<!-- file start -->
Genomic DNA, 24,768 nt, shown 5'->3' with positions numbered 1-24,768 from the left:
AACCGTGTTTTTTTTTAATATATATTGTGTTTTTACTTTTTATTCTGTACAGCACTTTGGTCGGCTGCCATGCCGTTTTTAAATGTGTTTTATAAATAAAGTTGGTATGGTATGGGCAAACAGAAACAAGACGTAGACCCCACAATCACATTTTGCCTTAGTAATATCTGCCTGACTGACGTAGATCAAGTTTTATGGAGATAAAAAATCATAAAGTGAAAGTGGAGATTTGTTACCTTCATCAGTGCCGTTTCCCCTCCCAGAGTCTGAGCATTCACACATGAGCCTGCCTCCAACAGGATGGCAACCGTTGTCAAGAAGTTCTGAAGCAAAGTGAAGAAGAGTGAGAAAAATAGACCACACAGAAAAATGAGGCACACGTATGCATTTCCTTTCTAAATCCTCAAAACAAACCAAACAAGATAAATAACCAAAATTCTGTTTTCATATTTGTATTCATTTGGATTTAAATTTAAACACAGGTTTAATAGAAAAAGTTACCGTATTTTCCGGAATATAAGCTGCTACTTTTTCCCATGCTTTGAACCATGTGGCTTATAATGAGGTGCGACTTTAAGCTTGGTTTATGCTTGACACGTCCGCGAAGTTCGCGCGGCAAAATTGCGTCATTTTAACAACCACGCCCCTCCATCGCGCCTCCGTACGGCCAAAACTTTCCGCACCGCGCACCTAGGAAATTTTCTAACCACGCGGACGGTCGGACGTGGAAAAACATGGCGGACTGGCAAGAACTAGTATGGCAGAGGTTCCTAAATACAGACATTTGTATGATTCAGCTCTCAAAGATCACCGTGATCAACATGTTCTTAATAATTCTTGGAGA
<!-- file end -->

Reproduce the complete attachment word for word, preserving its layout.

Genomic DNA, 24,768 nt, shown 5'->3' with positions numbered 1-24,768 from the left:
AACCGTGTTTTTTTTTAATATATATTGTGTTTTTACTTTTTATTCTGTACAGCACTTTGGTCGGCTGCCATGCCGTTTTTAAATGTGTTTTATAAATAAAGTTGGTATGGTATGGGCAAACAGAAACAAGACGTAGACCCCACAATCACATTTTGCCTTAGTAATATCTGCCTGACTGACGTAGATCAAGTTTTATGGAGATAAAAAATCATAAAGTGAAAGTGGAGATTTGTTACCTTCATCAGTGCCGTTTCCCCTCCCAGAGTCTGAGCATTCACACATGAGCCTGCCTCCAACAGGATGGCAACCGTTGTCAAGAAGTTCTGAAGCAAAGTGAAGAAGAGTGAGAAAAATAGACCACACAGAAAAATGAGGCACACGTATGCATTTCCTTTCTAAATCCTCAAAACAAACCAAACAAGATAAATAACCAAAATTCTGTTTTCATATTTGTATTCATTTGGATTTAAATTTAAACACAGGTTTAATAGAAAAAGTTACCGTATTTTCCGGAATATAAGCTGCTACTTTTTCCCATGCTTTGAACCATGTGGCTTATAATGAGGTGCGACTTTAAGCTTGGTTTATGCTTGACACGTCCGCGAAGTTCGCGCGGCAAAATTGCGTCATTTTAACAACCACGCCCCTCCATCGCGCCTCCGTACGGCCAAAACTTTCCGCACCGCGCACCTAGGAAATTTTCTAACCACGCGGACGGTCGGACGTGGAAAAACATGGCGGACTGGCAAGAACTAGTATGGCAGAGGTTCCTAAATACAGACATTTGTATGATTCAGCTCTCAAAGATCACCGTGATCAACATGTTCTTAATAATTCTTGGAGA